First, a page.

Repression Instead of Solutions / Fernando Dámaso

Old American cars of the kind generally used as shared fixed-route taxis in Havana.

Fernando Damaso, 19 July 2016 — The topic of discussion among Havanans today is not only the intense heat and “the evil of it,” but also the beginning of the persecution and repression against self-employed taxi drivers who have raised their prices.

Given the lack of public transport, which has been going on for a long time, the so-called “boatmen” — as the private drivers are called — have been a boon to citizen transport, helping to alleviate the problem. Taking into account the cost of their vehicles, from the high prices of fuel, the nonexistent parts for repairs, and the increased taxes they have to pay, they have raised their prices.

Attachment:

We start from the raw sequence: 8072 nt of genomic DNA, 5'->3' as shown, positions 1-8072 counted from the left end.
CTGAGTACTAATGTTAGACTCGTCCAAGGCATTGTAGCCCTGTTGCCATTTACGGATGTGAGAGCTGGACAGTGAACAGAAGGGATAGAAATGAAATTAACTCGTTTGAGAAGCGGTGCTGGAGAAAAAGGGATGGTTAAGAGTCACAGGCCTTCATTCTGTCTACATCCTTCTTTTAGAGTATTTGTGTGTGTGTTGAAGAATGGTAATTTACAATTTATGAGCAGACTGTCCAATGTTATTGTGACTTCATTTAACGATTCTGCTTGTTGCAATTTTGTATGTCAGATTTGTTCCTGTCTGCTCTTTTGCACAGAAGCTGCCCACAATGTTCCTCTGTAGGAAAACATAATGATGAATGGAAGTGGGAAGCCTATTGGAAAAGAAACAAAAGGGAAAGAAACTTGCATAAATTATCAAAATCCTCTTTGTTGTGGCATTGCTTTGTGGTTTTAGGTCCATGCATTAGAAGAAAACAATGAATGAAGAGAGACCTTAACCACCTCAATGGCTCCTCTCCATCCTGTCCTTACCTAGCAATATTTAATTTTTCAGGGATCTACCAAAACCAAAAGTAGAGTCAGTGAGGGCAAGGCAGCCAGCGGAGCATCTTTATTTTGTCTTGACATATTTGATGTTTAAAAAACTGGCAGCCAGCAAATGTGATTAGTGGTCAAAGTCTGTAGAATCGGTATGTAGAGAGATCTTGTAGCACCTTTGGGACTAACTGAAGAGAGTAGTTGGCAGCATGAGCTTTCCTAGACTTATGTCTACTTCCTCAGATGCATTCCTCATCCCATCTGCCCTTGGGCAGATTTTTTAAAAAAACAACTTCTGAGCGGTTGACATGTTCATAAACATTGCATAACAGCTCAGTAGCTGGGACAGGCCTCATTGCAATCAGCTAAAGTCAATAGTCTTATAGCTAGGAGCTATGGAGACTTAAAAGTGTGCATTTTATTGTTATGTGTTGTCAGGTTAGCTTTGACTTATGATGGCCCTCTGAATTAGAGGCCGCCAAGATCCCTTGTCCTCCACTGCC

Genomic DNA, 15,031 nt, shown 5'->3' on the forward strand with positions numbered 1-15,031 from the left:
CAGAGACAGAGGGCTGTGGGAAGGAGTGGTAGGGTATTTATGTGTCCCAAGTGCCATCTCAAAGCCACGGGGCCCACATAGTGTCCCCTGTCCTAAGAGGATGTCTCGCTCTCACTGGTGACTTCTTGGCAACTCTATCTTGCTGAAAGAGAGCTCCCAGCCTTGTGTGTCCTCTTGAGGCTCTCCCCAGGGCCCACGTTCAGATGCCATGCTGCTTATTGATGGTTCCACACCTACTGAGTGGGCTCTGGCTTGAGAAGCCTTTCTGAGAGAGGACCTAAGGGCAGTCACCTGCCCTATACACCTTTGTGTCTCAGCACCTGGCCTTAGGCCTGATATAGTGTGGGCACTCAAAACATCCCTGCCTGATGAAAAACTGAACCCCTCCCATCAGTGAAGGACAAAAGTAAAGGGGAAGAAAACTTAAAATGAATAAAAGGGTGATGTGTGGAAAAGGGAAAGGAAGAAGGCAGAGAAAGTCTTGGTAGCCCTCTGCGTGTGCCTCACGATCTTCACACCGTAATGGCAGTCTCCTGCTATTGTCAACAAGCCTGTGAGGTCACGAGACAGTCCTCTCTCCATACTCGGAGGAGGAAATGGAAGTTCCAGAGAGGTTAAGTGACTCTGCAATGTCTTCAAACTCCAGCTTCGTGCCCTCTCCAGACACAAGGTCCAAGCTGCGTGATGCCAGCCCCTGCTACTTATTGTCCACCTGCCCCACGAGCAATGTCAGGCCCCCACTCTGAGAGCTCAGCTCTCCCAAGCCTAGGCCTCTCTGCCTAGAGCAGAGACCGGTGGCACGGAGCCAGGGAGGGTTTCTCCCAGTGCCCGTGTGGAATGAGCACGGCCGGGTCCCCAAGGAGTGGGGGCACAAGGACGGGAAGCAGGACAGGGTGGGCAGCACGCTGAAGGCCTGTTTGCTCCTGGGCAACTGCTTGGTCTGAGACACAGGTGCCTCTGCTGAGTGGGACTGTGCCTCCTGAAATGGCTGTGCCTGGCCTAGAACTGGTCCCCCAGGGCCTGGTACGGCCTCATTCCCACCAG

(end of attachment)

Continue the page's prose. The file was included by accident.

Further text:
The response from the Council of Public Administration of the city’s People Power, a regressive and inefficient replacement for the former Mayor, has responded with controls, sanctions and withdrawal of licenses from those who violate the previous prices, all of this being applied as of this last Monday.

Cuban leaders should explain to the citizens why they destroyed the systems of public transportation that functioned efficiently at low prices prior to January 1959, and in 58 years have not been capable of creating one that works.

Repressing those who help transport citizens, in the face of the state’s inability to do so, is not a good decision, and if they don’t stop doing it the situation will become chaotic and could even become violent. The need to move from one place to another has existed since the dawn of mankind, and is not resolved with decrees or impositions, but with efficient and sufficient public transport.